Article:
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Research Article
Protection of Dolomite Marble against Salts Weathering with Titanium Dioxide Nanocomposite Coatings
Spathis P1*, Karapanagiotis I2, Manoudis P2, Kantiranis N3 and Zacharopoulou A1
1School of Chemistry, Aristotle University of Thessaloniki, Thessaloniki, Greece
2Department of Management and Conservation of Ecclesiastical Cultural Heritage Objects, University Ecclesiastical Academy of Thessaloniki, Thessaloniki, Greece3School of Geology, Aristotle University of Thessaloniki, Thessaloniki, Greece

ABSTRACT
Moisture presence, salts precipitation and crystallization, UV irradiation are main deterioration problems of the building materials of historic monuments. Many commercial stone consolidation and water repellent products contain Tetraethoxysilane (TEOS). Nanomaterials by adding TiO2 nanoparticles to TEOS based commercial products; Rhodorsil RC-70 and RC-90 were synthesized. The morphologies of the surfaces were investigated by scanning electron microscopy. The protective properties of the nanomaterials on a dolomite marble substrate against moisture and salts weathering were examined by water capillary absorption tests and accelerated aging tests in UV irradiation conditions. Capillary tests were carried out in saturated solutions of sodium chloride, sodium sulphate and mixture of these salts. The investigation of the moisture presence and distribution, the form and the amount of the salts crystallized on the surface as well as the height of the capillary rise were performed by gravimetric measurements, optical observation and XRD. The aging behaviour investigation was performed by contact angle, colorimetric and FTIR measurements. The morphologies of the coatings surface were found to depend on the type of the polymeric material and the addition of the nanoparticles. Salt crystallization and the height of the capillary rise depended on the type of the salt also. Sodium chloride was the major salt phase determined but the presence of Na2SO4 in the weathering environment caused not only the extraction of the efflorescence salts but also marble fragments. The polymer coatings decreased water absorption and salt crystallization and increased contact angle values. The presence of methyl-phenyl resin in the polymer coating and the addition of nanoparticles lead to the formation of a coating with improved hydrophobic and anti-UV properties.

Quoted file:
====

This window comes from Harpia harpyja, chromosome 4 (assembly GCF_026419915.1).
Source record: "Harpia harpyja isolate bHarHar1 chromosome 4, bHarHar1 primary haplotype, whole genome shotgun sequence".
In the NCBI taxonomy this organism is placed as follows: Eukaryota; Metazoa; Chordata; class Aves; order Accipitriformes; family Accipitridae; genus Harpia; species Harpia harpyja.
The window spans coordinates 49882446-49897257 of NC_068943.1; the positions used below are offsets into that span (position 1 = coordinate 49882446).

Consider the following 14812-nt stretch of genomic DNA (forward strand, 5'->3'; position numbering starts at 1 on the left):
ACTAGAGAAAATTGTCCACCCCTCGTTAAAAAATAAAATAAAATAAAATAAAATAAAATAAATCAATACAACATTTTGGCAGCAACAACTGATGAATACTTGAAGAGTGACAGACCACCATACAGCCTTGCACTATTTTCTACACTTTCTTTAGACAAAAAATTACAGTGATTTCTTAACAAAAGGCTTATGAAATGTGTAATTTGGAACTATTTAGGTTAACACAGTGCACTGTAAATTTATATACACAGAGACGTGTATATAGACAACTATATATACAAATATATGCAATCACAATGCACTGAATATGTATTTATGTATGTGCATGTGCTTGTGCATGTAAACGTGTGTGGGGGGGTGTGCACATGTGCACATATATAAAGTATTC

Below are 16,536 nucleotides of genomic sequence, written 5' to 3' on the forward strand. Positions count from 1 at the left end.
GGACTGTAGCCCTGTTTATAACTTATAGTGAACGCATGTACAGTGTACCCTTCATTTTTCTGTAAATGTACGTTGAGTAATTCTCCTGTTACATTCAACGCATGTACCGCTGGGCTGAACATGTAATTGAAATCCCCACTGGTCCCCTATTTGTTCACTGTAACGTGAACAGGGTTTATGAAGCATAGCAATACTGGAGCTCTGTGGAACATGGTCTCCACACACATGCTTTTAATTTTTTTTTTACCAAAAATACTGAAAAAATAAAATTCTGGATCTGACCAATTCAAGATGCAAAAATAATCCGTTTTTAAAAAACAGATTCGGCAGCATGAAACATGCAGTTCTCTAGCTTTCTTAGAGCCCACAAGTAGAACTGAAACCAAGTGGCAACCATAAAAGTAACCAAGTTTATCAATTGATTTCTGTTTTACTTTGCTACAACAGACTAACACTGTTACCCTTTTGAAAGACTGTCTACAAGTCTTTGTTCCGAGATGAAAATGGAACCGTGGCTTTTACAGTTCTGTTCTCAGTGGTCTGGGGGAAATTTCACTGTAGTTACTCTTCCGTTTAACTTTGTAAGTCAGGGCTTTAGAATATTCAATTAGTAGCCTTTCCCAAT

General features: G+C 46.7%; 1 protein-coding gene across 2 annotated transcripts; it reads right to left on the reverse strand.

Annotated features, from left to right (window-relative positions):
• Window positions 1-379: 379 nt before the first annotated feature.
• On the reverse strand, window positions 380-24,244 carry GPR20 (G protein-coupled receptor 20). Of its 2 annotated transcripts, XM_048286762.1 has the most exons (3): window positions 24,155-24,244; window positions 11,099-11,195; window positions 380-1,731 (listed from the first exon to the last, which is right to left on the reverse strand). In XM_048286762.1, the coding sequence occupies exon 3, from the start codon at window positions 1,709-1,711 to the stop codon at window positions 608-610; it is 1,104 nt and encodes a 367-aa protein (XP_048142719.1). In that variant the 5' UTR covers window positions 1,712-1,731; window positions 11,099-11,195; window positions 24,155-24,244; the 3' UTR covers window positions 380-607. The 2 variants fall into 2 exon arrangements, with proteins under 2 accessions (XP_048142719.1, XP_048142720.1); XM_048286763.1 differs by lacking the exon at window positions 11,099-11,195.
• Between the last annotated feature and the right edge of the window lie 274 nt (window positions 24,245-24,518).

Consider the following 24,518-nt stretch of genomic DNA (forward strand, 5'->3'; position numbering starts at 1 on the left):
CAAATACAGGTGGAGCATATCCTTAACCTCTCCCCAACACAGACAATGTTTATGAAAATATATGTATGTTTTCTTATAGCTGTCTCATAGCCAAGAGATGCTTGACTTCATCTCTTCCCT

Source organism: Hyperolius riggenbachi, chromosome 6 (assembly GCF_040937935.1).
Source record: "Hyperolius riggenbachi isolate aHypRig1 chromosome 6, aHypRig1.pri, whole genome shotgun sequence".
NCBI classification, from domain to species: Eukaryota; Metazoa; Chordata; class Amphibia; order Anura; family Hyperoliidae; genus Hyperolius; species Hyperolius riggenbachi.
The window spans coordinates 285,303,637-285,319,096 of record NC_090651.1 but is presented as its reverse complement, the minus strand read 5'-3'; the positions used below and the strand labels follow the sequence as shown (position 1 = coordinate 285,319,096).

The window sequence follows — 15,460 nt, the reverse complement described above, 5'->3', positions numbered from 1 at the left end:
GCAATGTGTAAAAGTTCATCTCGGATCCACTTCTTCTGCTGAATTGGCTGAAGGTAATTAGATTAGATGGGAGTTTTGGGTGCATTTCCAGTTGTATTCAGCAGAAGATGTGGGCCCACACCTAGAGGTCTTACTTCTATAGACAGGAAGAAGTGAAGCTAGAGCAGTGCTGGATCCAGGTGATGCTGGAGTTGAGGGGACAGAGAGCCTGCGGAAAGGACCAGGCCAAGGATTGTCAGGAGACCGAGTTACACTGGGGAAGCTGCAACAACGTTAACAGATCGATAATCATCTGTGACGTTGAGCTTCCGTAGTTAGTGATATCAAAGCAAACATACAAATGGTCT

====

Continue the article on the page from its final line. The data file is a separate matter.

KEYWORDS
Consolidant; Dolomite marble; Nanomaterial; Salt crystallization; Titanium dioxide

Introduction
Stone and marble are main building materials of historic monuments and are subject to the action of environmental factors, leading to weathering. Weathering can be physical, chemical or biological and decay of stone is usually the result of a combination of these types. Pollution in the atmosphere is an important factor in causing decay. The presence of moisture increases weathering rate as water holds in solution and transports weathering agents on the material surface [1-5]. Typical such agents are sulphate, chloride, nitrite and nitrate ions that reacting with the hydrogen ions of water act as acids, attack the carbonate material and lead to the formation of sulphate, chloride and nitrate salts [6]. Crystallization and hydration of weathering products result in their expansion causing the degradation of the building materials. In most cases the stone surfaces are gradually covered by salts and black crusts containing calcium, magnesium, sodium, potassium sulphates, nitrates and other constituents. Also the water can easily penetrate and remain into the building stone materials, resulting in a destructive influence due to the absorption and evaporation of the moisture that affects their volume and causes cracks leading to the deterioration of the structure. Under these conditions, the stone surfaces disintegrate into powder and the building materials gradually lose their mechanical strength and their artistic form. In the case of marbles the main mechanism of deterioration is the sulphation of their surfaces, leading to the formation of gypsum layers on the stone surface, due to the solid state diffusion of Ca2+ [7-14].